By Hitchcock, James
First Things: A Monthly Journal of Religion and Public Life , No. 140
It is common for religious believers to lament the Supreme Court's barely concealed hostility to the free exercise of religion, at least since the middle decades of the twentieth century. But in the long term, even more damage is likely to be done by the influence of ideas advocated by a cluster of political and legal theorists in the academy. For these writers, religious liberty itself is a pernicious idea.
The term "liberalism" in recent political theory has been defined, by John Rawls and others, as both an agreement to abide by constitutional principles that provide access to all citizens ("political" liberalism) and as a particular ideological concept of a free and open society ("comprehensive" liberalism). According to Rawls, the "political" notion of liberalism takes no position on ultimate questions of meaning--and it is the ideal to which contemporary liberals should aspire.
Oddly enough, this formulation seems to harmonize with the argument of the Jesuit theologian John Courtney Murray, according to which belief in religious absolutes can be reconciled with the First Amendment of the Constitution by considering it to be an "article of peace" rather than an "article of faith." In this view, one is not obliged to accept any particular philosophical assumptions but must merely agree to respect the Constitution for the sake of civil harmony. As we shall see, despite Rawls endorsement of this Murrayan ideal, many of the most prominent liberals writing today adopt, whether or not they expicitly say so, a radically comprehensive and even imperial version of liberal ideology.
From the beginning, the American commitment to religious liberty was less than absolute, as the outlawing of Mormon polygamy definitively showed. Religious believers have enjoyed liberty only up to the point where their practices seem to threaten public order. But in the Jehovah's Witness decisions of the 1940s the Supreme Court began significantly to expand the rights of believers, exempting them even from laws considered generally beneficial to society and laying the burden of proof on those who would restrict such liberty.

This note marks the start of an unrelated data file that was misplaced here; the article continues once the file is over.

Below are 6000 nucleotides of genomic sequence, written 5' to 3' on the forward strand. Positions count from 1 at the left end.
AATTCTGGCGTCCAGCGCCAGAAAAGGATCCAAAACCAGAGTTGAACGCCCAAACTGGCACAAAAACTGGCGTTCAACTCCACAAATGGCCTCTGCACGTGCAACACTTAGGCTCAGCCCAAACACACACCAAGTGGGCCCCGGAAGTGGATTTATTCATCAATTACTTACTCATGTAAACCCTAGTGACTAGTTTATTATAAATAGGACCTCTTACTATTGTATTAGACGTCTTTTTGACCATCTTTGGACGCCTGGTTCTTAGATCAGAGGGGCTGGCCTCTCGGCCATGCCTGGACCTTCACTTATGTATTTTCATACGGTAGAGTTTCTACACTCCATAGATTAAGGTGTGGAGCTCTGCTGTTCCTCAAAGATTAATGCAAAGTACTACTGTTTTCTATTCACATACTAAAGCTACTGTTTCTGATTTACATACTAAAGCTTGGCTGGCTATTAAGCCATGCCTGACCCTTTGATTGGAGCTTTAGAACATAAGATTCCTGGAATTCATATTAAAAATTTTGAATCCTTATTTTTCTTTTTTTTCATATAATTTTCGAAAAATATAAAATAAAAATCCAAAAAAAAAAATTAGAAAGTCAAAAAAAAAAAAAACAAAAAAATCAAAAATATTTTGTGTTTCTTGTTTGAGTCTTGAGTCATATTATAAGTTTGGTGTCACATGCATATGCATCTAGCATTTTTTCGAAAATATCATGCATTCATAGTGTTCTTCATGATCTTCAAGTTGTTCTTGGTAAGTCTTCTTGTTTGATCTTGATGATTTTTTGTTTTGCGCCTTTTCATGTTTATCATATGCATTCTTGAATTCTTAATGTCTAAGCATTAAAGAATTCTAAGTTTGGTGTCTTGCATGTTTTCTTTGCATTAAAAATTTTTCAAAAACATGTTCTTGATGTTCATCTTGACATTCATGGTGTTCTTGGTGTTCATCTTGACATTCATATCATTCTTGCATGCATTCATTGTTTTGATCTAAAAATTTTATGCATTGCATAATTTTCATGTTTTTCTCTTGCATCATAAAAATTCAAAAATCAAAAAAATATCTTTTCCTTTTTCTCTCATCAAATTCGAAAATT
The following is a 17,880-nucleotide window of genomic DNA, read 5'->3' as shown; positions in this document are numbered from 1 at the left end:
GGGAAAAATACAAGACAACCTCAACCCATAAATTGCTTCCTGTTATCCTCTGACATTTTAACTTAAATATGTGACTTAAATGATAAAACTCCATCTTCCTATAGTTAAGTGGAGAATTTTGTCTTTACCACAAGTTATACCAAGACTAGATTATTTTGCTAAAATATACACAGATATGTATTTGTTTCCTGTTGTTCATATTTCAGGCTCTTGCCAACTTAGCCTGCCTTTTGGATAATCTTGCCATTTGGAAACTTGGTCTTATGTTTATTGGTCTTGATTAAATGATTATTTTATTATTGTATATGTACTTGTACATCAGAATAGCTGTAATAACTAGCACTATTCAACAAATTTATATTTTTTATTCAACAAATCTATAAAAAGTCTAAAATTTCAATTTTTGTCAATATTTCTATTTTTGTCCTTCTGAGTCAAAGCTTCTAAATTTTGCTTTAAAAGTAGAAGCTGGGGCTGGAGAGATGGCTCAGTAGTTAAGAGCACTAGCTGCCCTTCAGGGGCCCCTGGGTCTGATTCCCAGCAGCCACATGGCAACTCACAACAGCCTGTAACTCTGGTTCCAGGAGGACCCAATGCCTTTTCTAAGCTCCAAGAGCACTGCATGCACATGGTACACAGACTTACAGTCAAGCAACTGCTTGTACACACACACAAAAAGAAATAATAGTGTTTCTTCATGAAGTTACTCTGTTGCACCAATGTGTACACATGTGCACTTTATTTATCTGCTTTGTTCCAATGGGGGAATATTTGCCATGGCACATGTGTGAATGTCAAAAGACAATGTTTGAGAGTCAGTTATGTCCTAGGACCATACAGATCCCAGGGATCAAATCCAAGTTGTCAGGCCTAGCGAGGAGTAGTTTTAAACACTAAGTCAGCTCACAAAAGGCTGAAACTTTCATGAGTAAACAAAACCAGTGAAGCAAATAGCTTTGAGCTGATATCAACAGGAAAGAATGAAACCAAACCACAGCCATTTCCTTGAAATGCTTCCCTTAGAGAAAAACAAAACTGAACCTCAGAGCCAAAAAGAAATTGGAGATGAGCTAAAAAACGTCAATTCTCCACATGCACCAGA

At the same time that the Court was expanding religious liberty in the 1940s it also began moving away from the assumption, prevalent since the nation's founding, that religion is beneficial to society. After World War II it started invalidating even indirect support that religion receives from government. Justice Felix Frankfurter, fighting a rearguard action against the expansion of religious liberty in the 1940s, demanded that believers relativize their beliefs in order to enjoy the liberty guaranteed by the Constitution, and the Court eventually gave that demand constitutional standing, as citizens who wished to enjoy freedom of worship were told that they must forgo the possibility of bringing their beliefs to bear in the public square.
The First Amendment was thereby brought into tension with itself. Traditionally it had been assumed that "no establishment" was intended to serve as a protection for "free exercise." Now the former provision was understood to place restrictions on religious liberty by excluding religion from public life.
Another part of Frankfurter's bargain was that believers would not only have to abandon any public role for their faith but would also have to act as though their beliefs themselves were merely relative. As Stephen L. Carter points out in Dissent of the Governed (1998), by minimizing the role of religion in the public sphere, modern liberalism also renders it more difficult to live religiously in private. If the First Amendment is considered an "article of faith," society must of necessity discourage belief in ultimate truths, because such beliefs are said to foster division.
It is religion's claim to articulate the meaning of existence that runs up against Rawlsian "comprehensive" liberalism. As Carter observes, deep faith is both incomprehensible and threatening to the liberal order, which therefore defines religion as irrational, private, and divisive. …